The Handmaid’s Tale|| Margaret Atwood

The Handmaid’s Tale|| Margaret Atwood

Now if you’ve been following me at all in 2020 you are well aware that this has been one of those books. I’ve lost track as to how many times I’ve opened and closed this one – and just up front, the series spoiled me for the book.

I’ve known for a while now that I love dystopian fiction and anything that talks to feminine power or a threat to that power, so when I first got a glimpse of the series I knew I’d be hooked. Very early on I learned that this was based on a book as old as me – by then it was too late, I was already obsessed and had made a few recruits to the series.

Now if you know me at all you’ll know that this was totally out of character. I DO NOT, EVER (at least not intentionally) watch a movie based on a book I still mean to read. Ever. And this is why… The Handmaid’s Tale took me nine months to read – there were stops, continuations, restarts, more stops, fighting the urge to give up and final shots. The final shot worked though, I won’t lie. Left me wondering if this was a timing thing, or had I slowly started forgetting the series which meant I could finally give the written word some room, room it deserves might I add. I may never know.

In the Handmaid’s Tale we follow main character June (or at least one can enterpret this is her name), or rather Offred. The story is told from her point of view. She’s in her early to mid-thirties in a man-made ‘new world’ goverened by what we would probably call an absurd rule. She speaks to us as though she were writing a letter that detailed all (or at least most) of her everyday occurances in this ‘absurd’ new world where women are but objects and men ‘rule the world’ or so they think.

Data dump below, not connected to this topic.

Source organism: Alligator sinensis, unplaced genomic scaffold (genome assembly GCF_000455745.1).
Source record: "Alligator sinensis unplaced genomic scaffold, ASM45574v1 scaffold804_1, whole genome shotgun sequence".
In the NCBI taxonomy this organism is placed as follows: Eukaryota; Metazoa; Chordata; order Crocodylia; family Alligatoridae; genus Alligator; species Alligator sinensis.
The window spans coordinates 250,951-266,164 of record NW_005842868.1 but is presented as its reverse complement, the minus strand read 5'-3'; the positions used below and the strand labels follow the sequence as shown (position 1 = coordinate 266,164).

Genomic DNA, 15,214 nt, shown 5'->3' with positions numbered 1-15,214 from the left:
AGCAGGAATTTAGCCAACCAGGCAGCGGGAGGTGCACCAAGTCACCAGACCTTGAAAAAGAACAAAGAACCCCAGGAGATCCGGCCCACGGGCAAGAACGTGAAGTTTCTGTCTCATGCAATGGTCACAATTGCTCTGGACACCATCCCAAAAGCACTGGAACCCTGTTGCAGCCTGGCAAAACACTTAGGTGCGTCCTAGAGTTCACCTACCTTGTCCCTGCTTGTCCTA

It is a sombre account of what is possible in a world where the worth of girls and women has been drilled down to their reproductive ability. Those who can reproduced are used and discarded and those who can’t are mearly discarded. Those who are not yet of child-bearing age and have the potential to reproduce are alloted to men who may never see them as much more than just machines in which babies could or could not grow.

The scary thing about The Handmaid’s Tale is its proximity to reality. Margaret Atwood doesn’t create a world of her own that can assist the reader in detaching from the possibility of such an ‘absurd’ world ever existing. Instead this new world, call it Gilead then, is built on our existing world. She does this with everything else, not just her world building but her dystopian ideology, the philosophies that govern it and so much more are built on things that already exist, perhaps not so distinctly, many may even be subtle naggings, in our daily lives. This is why her story becomes believable – we can literally see it happening, or at least I could.

Atwoood has a talent with words. Going in to the book I expected great, but in all honesty the language, the words, the phrases were exceptional. Have you ever read a line that made you drool? The Handmaid’s Tale is riddled with such brilliant lines. What she does with language also transcends just the art. From the start and throughout the narration you get the feeling of being watched, being under surviellence and as though what you and June are partaking in is forbidden, that reading her story is not something you should be doing. At the same time you can’t rid yourself of the feeling that this should not be happening to begin with.

There is a great many instances in the book where women are foils of each other. The categories under which they fall, how they are pitted against each other, how they succumb to the manufactured ranks of Gilead and how they themselves maintain a system so overtly oppressive towards their gender is most fascinating. Here and there you’ll always find the rebels, but ultimately the men seem to be sitting back and somehow this warped society they created is running itself…

The Handmaid’s Tale turns 36 this year, it is still as relevant today as it was in 1985, it is still futuristic and a grand cautionary tale that requires attention and to be taken seriously by whoever stumbles upon it. If anything Atwood has shown us the kind of world we could create, a world we should never allow to exist.

Rating: 4/5


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